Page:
While increasing bike racks in Laguna Beach is great news, given the artistic talent readily available within the city, couldn’t Laguna Beach commission artistic and functional bike racks like Carlsbad and Long Beach?

Let the Council know your opinion at the meeting tomorrow evening!

Here are some examples of functional (and fun) bike racks:


Carlsbad Bike Rack

Bike Fish

“Bike Fish” Long Beach


Modern Art

Modern Art Long Beach

Inspired Fun

Inspired Fun Long Beach (NY)

Some businesses in Long Beach even ask for “themed” bike racks to be installed because they recognize the value of attracting cycling customers. Dog bones, coffee cups, hearts, and guitars are just some of the designs possible (and in use) in Long Beach. Laguna Beach deserves better than the tired, boring, and (in the case of the wave design) mis-functional bike racks. Creative bike racks balance function and form to create an inviting atmosphere and lend character to a business, village, or city.

View or download the staff report (pdf)  here.

Photos link to source articles.

Bike Nation USA in Anaheim

June 23 marks the opening of of rental bikes in Anaheim which the OC Register
reports about here.

Anaheim is permitting the use of public land, with Bike Nation USA initially contributing $1.6 million to develop their solar powered bike stations.One of several companies owned by First Pacific Holdings (based in Tustin and New York), Bike Nation USA plans to initially stock 100 bicycles at 5 public venues, and expand its presence through crowd sourcing applications through their presence on the web at their website, or facebook to suggest additional locations for their bike rental kiosks.

Will it make money? Typically when public assets are privatized, there’s plenty of money to be made! As Danielle Kurtzleben highlighted in U.S. News & World Report, and carried by the Chicago Tribune, one of the most seemingly successful bike share programs in the country depends on federal (public) money to make ends meet.
Hopefully that won’t be the case here in the OC, or in Los Angeles this fall when Bike Nation USA is set to open, and grow to 400 kiosks with 4,000 bikes over the next year and  a half.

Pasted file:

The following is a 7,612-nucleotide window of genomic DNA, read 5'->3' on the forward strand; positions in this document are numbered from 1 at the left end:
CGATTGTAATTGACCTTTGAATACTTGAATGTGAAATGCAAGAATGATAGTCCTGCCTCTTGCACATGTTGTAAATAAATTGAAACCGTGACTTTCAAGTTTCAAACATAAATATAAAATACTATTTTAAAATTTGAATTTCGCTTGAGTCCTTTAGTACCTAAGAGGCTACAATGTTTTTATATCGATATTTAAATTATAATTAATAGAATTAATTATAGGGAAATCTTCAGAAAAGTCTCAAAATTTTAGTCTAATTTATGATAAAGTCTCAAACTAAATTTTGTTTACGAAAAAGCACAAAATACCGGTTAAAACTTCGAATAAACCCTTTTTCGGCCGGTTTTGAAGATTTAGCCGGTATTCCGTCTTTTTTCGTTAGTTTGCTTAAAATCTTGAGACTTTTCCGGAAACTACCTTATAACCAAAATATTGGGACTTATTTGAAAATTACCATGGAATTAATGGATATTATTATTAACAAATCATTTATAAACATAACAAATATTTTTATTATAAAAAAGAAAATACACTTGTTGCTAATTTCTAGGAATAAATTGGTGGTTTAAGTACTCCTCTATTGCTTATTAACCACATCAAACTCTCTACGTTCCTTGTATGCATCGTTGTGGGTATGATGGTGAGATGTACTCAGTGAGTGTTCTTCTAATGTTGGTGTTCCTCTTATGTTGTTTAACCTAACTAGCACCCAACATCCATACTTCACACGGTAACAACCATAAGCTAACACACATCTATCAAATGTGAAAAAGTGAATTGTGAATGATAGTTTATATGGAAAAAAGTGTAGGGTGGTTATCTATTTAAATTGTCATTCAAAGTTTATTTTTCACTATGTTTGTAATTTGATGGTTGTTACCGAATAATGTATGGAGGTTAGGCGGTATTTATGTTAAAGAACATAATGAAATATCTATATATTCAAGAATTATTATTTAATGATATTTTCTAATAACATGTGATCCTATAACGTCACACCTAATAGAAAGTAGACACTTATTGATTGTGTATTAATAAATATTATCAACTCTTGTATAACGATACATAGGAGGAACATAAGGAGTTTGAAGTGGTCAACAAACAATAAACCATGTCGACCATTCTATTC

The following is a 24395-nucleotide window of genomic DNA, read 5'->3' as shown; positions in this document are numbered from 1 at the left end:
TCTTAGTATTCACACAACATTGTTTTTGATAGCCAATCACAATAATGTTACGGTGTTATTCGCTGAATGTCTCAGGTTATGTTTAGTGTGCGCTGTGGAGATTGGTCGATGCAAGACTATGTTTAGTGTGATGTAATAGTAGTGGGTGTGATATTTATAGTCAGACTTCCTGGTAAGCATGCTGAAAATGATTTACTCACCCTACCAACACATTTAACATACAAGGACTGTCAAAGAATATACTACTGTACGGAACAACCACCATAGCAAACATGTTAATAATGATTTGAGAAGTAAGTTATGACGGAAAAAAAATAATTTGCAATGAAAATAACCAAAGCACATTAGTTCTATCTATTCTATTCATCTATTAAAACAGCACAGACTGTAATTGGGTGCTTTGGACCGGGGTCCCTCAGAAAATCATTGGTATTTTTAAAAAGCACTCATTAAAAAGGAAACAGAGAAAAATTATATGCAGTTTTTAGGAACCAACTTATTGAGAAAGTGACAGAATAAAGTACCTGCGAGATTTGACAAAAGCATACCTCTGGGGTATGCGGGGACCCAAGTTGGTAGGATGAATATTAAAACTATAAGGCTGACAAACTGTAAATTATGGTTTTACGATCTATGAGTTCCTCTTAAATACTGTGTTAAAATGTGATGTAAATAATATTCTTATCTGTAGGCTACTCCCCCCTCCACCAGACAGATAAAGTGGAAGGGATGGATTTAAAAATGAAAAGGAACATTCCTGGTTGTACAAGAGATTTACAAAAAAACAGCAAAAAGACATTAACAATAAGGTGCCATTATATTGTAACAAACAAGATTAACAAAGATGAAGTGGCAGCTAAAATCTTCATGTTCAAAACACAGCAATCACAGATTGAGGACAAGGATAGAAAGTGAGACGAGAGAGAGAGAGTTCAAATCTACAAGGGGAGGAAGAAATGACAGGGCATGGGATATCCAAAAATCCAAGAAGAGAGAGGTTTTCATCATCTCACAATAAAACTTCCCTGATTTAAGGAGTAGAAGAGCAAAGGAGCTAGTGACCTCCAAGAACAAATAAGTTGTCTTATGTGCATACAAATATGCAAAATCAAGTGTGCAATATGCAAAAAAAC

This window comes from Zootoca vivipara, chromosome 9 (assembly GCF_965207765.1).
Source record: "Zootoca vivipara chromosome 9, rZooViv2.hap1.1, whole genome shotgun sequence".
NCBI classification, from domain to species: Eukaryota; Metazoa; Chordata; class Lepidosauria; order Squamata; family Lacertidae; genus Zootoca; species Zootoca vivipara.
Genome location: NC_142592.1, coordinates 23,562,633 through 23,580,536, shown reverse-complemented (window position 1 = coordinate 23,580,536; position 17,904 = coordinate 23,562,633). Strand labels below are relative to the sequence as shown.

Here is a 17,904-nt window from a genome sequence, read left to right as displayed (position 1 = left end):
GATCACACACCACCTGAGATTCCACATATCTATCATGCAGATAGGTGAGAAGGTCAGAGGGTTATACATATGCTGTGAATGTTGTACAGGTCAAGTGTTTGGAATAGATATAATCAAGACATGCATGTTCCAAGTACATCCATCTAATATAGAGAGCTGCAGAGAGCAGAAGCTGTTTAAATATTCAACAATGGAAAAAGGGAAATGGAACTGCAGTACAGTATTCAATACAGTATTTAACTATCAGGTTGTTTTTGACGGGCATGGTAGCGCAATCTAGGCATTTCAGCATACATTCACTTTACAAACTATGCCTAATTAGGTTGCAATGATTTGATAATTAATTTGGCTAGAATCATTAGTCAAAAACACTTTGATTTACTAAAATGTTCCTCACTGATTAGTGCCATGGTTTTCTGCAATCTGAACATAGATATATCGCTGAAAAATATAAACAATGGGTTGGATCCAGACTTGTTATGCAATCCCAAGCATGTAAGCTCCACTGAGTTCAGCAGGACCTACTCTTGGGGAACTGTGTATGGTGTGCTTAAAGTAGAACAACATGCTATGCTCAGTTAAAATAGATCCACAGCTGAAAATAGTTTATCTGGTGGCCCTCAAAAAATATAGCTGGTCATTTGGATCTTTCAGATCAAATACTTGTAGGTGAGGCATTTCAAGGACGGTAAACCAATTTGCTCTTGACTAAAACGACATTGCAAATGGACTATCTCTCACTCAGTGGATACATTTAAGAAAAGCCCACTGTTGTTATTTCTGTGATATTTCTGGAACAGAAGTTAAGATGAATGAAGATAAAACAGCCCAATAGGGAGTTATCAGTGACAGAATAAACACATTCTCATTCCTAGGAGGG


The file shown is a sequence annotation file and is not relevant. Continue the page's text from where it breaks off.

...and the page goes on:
Damien Newton over at StreetsblogLA posted the results of questions asked to Bike Nation USA by his readers here. The cost benefit analysis in the comments are also worthwhile reading.

The constant comparison to the bike share system “Velib” in Paris, fails to mention that the original company nearly went bankrupt supporting the project, and to remain viable, required an extra tax levied in Paris to help pay for it 18 months after its launch. Not that it would happen here, because Bike Nation USA is privately funded and has a time horizon of 10 years.  Of course the original contract in Paris was also for 10 years before it was re-written, apparently the first 2 years are the toughest. Let’s hope Bike Nation USA  did their homework and learned not to repeat mistakes made in Paris with Velib.

After all, what could be better than more bikes on the streets? Won’t this start a positive feedback loop that propagates bicycle wonderfulness county wide? We certainly hope so, but be sure to read the fine print as to who assumes all liability. Chances are very good that it will be you the rider, and in order to arrive safely to your destination, you should acquaint yourself with the rules of the road, because riding against traffic on a sidewalk and getting hurt will be your own fault, and you’ll probably have to pay for damage to the bike.

Let’s take a look at the current scorecard for Anaheim.

According to cyclist collision data from 2001-2012, Anaheim is the next to the bottom of all cities in the county for cyclist injury and death. Ranked #2 in the top 10 cities having the highest cyclist injuries and fatalities, Anaheim may sink to last place of safest cities to ride in if people using the bike rentals operate their rented vehicles in an unsafe and unpredictable manner.